Ladies and gentleman, good morning. Thank you all for being here.
The Joint Economic Committee sits in a very unique position and I would suggest an ideal position to evaluate past policy and to evaluate those policies' impact on our economy, particularly, in the context of the legislative intent of the authors of the policies.
The areas of concern that I have learned of occurred across several administrations in both the areas of high technology transfer and economic espionage. My goal is to shed light on these problems.
I am sure that those responsible for these policies formulated them with the best of intentions. However, those intentions may not have manifested themselves as expected in this new and changing reality of a former Soviet Union, an emerging Asia and a struggling, unstable Third World.
I am pleased to welcome to the committee an extremely knowledgeable group of panelists.
Dr. Peter Leitner is the author of a new book entitled "Decontrolling Technology: Creating the Military Threat for the 21st Century." I would like to make it clear that Dr. Leitner will testify as the author of that book and not in his official capacity as a Foreign Trade Advisor for the Department of Defense. Additionally, Dr. Leitner is the author of the book "Law of the Sea Treaty" which also highlights concerns about mandated high technology transfer. Dr. Leitner's professional background also includes serving as a senior licensing officer for U.S. exports to various proscribed countries including China, Libya, Iraq, former Warsaw Pact countries, Iran, and India. Dr. Leitner is currently DoD's representative to the interagency Subcommittee on Nuclear Export Controls.
Our second panelist is Lt. Gen. Robert Schweitzer (Ret). General Schweitzer retired from the United States Army after 36 years of service with assignments including: Director of Strategy, Plans and Policy; Deputy Chief of Staff for Operations and Plans; National Security Defense Group Director; and the Chief of the Policy Branch of SHAPE in Belgium. General Schweitzer has received numerous awards and decorations including the Army Distinguished Service Cross, the Defense Distinguished Service Medal, the Army Distinguished Service Medal, three Silver Stars, two Defense Superior Service Medal, two Legion of Merits, the Distinguished Flying Cross, the Soldiers Medal, the Bronze Star with Valor device (three additional awards), Air Medal with Valor device (20 additional awards), seven Purple Hearts, and two Army Commendation Medals.
General Schweitzer will testify today about the proliferation of a devastating new weapon developed by the former Soviet Union and is currently in enhanced development today in Russia, with previous systems being sold by Russia. The weapon is the Radio Frequency Weapon on Electromagnetic Pulse weapon used, among other things to cripple computer capability. It has only been in the last few weeks that the information has been declassified about EMI. Previously, only those with the highest security clearance even knew about this weapon system in any detail.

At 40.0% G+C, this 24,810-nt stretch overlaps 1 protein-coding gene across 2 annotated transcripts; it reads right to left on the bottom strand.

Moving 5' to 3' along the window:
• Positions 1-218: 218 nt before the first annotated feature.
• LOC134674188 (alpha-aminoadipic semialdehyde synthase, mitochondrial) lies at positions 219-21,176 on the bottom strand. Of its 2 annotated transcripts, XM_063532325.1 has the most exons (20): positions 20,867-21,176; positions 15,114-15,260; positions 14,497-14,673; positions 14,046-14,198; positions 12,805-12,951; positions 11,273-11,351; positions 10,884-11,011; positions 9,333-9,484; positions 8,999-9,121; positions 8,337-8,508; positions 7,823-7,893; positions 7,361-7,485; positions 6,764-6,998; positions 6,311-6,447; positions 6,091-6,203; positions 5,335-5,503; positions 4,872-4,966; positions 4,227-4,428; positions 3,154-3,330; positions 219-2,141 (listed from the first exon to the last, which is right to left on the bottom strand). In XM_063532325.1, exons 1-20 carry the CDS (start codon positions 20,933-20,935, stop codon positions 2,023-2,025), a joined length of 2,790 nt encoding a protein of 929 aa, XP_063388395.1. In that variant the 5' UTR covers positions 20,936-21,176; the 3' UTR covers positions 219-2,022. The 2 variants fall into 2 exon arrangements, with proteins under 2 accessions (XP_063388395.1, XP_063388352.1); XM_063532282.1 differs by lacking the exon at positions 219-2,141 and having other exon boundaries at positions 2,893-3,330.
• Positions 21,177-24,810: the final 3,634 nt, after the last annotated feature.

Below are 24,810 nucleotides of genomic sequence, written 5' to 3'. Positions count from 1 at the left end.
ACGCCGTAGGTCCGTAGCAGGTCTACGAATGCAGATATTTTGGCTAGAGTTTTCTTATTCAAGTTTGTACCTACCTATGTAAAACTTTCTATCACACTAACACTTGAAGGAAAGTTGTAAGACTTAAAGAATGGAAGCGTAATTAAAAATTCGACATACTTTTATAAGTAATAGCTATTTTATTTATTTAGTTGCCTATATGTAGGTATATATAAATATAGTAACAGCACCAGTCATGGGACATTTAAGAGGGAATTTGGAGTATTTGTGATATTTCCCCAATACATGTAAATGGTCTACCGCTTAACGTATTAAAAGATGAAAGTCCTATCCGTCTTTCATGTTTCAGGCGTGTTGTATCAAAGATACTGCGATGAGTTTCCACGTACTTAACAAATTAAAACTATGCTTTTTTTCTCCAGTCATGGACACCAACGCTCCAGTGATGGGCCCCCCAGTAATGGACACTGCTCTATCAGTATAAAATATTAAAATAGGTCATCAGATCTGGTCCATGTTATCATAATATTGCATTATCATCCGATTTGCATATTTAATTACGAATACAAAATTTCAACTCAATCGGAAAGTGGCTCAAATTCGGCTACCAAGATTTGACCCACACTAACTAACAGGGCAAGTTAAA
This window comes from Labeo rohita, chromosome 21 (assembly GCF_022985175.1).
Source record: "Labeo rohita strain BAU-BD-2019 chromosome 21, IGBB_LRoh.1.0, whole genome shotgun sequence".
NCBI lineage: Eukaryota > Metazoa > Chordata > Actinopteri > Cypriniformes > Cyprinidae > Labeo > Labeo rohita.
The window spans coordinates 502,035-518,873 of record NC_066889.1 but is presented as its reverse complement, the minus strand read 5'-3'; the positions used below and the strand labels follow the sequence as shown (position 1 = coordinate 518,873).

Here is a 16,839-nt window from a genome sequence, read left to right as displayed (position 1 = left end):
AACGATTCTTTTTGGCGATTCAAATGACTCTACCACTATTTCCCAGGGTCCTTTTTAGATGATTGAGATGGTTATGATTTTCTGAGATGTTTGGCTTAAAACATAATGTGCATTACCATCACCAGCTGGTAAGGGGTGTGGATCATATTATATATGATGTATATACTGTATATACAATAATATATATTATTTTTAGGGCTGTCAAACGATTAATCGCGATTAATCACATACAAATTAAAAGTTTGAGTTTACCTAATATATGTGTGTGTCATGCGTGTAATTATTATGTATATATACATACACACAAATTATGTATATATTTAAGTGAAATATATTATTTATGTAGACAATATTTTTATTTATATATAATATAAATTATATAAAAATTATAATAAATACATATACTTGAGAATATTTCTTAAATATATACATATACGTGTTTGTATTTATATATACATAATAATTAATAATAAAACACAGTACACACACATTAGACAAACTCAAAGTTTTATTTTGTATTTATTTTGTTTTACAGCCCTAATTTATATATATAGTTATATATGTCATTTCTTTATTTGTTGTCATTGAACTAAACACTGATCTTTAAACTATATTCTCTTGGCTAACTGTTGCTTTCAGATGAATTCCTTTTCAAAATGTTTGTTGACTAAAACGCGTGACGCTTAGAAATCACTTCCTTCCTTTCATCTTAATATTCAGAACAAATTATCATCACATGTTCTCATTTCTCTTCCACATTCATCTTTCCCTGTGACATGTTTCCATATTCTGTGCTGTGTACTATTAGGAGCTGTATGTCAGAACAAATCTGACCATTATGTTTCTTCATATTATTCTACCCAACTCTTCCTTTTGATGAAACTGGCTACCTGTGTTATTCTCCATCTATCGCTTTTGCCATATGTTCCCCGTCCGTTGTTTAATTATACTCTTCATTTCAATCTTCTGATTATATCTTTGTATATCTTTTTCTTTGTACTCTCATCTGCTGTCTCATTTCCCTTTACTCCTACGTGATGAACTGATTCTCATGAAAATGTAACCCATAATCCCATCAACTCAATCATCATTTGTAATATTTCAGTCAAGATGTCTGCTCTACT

Our third panelist is Mr. John Fialka. Mr. Fialka is a well-known and respected reporter for the Wall Street Journal. Mr. Fialka is the author of "War by Other Means," an important but disturbing book on high tech transfer and Foreign Intelligence Services conducting espionage in the United States. After a brief stint at the National Petroleum Refiners Association, Mr. Fialka began his journalism career at the Baltimore Sun and then moved on to the Washington Star. In 1981, Mr. Fialka moved to the Wall Street Journal and has worked both in the London bureau and in his current position in Washington. Mr. Fialka has been awarded numerous honors from such organizations as the American Bar Association, the National Science Writers Association, the National Headliner, and Worth Bingham. Additionally, Mr. Fialka is the author of the book "Hotel Warriors" which is an analysis of the press coverage of the Persian Gulf War.
Our final panelist is Kennneth Flamm. Mr. Flamm has been a Senior Fellow in the Foreign Policy Studies program at the Brookings Institute since 1995, a position he also held from 1987 to 1993. From 1993 to 1995, Mr. Flamm served as Principal Deputy Assistant Secretary of Defense for Economic Security and Special Assistant to the Deputy Secretary of Defense fro Dual Use technology Policy. At Brookings, Mr. Flamm has focused much of his research on international competition in high technology industries.
Let me add on final note. The people of our country owe a collective debt of gratitude to the men and women who serve this country in our law enforcement and intelligence services, and especially those dedicated Asian Americans without which the security of this country could not be guaranteed. Over 20 countries conduct espionage against the United States. Let me make it perfectly clear that the criminal actions of a few do not reflect the character, honesty, and loyalty of ethnic Americans - without whom these spies would not be apprehended.
I look forward to the enlightening testimony of each of our panelists.